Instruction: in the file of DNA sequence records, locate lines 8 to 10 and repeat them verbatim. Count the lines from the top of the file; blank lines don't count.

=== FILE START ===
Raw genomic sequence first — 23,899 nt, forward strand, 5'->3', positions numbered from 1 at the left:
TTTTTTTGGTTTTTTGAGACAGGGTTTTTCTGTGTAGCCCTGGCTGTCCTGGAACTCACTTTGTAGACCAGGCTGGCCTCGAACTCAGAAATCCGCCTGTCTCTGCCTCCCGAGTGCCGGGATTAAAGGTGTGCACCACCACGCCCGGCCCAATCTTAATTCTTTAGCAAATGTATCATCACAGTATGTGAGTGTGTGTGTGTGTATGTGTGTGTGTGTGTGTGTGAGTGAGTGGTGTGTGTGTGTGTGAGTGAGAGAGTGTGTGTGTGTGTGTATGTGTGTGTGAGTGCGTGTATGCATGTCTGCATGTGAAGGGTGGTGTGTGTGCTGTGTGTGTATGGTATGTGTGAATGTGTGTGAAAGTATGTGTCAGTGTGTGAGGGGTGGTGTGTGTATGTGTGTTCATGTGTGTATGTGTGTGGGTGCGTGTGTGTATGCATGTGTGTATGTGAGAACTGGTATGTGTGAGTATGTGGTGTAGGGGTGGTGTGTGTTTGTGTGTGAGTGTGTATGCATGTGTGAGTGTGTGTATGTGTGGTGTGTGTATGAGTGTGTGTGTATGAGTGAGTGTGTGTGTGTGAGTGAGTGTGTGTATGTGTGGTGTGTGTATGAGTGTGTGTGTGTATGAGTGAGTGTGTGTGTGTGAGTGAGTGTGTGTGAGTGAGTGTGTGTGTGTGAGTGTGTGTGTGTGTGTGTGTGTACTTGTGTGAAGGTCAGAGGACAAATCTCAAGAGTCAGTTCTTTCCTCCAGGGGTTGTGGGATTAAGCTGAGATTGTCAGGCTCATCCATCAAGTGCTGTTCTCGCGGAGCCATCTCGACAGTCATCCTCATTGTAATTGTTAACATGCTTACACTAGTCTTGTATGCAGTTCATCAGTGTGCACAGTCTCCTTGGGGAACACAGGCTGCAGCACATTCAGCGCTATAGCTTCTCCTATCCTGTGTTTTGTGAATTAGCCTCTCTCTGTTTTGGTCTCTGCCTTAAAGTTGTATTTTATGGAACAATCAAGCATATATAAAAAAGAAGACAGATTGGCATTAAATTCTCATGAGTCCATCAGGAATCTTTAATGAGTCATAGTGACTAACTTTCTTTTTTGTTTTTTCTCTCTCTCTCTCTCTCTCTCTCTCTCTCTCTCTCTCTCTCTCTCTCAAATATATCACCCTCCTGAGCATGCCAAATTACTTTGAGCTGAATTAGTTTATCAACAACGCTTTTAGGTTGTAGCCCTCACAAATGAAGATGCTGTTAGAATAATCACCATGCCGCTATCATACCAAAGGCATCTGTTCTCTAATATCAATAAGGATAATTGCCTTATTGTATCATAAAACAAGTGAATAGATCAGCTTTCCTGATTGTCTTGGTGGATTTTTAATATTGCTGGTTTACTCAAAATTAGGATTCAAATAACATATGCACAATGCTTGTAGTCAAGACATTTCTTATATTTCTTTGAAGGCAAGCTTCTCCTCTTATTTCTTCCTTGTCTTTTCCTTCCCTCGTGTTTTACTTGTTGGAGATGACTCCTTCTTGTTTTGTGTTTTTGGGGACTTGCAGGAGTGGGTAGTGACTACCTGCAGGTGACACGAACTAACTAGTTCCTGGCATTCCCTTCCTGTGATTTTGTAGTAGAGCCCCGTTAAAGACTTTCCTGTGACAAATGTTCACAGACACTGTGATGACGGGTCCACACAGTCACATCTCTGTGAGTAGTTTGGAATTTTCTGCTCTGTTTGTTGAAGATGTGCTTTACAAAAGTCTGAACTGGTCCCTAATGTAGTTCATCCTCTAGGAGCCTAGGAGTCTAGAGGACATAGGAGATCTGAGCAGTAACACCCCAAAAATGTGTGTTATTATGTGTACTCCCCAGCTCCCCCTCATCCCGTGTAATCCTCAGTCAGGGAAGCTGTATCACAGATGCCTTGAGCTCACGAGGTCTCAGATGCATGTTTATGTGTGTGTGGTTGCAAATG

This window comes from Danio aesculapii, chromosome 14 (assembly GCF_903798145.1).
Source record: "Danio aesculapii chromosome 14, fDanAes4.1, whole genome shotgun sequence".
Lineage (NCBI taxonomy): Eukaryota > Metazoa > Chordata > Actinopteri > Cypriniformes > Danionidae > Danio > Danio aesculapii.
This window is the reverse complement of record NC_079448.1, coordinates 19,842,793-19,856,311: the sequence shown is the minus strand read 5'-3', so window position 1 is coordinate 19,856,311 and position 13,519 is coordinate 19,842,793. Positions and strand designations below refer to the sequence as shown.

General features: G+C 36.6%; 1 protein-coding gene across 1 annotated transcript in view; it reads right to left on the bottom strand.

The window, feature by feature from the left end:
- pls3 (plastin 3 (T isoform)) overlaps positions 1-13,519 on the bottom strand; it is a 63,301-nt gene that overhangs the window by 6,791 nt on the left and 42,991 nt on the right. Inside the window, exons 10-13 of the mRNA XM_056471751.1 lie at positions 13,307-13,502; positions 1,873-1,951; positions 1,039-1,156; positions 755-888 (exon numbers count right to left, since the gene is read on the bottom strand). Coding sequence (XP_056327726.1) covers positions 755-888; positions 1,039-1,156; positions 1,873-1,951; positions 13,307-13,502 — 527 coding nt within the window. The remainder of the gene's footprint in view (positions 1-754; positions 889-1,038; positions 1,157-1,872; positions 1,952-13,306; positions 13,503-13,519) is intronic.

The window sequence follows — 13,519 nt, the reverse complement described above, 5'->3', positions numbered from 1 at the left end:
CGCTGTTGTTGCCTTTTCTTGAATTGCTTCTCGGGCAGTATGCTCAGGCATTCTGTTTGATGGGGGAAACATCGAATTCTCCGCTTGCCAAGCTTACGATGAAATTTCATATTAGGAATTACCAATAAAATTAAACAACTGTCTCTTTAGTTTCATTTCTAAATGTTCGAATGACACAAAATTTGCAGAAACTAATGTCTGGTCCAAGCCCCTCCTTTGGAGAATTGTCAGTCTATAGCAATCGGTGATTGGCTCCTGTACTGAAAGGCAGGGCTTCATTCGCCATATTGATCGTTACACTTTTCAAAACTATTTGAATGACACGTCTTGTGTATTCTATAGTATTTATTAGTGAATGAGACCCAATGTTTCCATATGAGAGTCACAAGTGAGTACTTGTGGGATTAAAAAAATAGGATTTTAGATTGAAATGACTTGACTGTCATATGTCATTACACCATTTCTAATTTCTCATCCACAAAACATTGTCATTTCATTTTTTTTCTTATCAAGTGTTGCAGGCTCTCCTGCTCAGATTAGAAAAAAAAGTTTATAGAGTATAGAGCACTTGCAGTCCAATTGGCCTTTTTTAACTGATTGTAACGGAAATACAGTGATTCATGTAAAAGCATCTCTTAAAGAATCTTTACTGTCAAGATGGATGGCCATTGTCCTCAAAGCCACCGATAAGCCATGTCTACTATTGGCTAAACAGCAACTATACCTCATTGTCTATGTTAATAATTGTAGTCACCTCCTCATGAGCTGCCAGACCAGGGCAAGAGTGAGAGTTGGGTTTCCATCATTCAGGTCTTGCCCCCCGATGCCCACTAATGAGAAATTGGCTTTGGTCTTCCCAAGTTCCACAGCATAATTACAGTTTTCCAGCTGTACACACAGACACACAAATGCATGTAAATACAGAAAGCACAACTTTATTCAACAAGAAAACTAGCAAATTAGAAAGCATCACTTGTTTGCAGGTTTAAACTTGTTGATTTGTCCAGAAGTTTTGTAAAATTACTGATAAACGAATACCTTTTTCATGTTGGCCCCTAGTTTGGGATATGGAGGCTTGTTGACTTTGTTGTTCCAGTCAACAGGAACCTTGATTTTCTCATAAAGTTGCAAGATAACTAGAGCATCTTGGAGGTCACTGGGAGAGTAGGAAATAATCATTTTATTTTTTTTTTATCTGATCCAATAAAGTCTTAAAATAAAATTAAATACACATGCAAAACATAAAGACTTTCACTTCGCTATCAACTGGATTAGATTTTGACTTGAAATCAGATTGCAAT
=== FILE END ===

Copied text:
The window, feature by feature from the left end:
- pls3 (plastin 3 (T isoform)) overlaps positions 1-13,519 on the bottom strand; it is a 63,301-nt gene that overhangs the window by 6,791 nt on the left and 42,991 nt on the right. Inside the window, exons 10-13 of the mRNA XM_056471751.1 lie at positions 13,307-13,502; positions 1,873-1,951; positions 1,039-1,156; positions 755-888 (exon numbers count right to left, since the gene is read on the bottom strand). Coding sequence (XP_056327726.1) covers positions 755-888; positions 1,039-1,156; positions 1,873-1,951; positions 13,307-13,502 — 527 coding nt within the window. The remainder of the gene's footprint in view (positions 1-754; positions 889-1,038; positions 1,157-1,872; positions 1,952-13,306; positions 13,503-13,519) is intronic.

The window sequence follows — 13,519 nt, the reverse complement described above, 5'->3', positions numbered from 1 at the left end: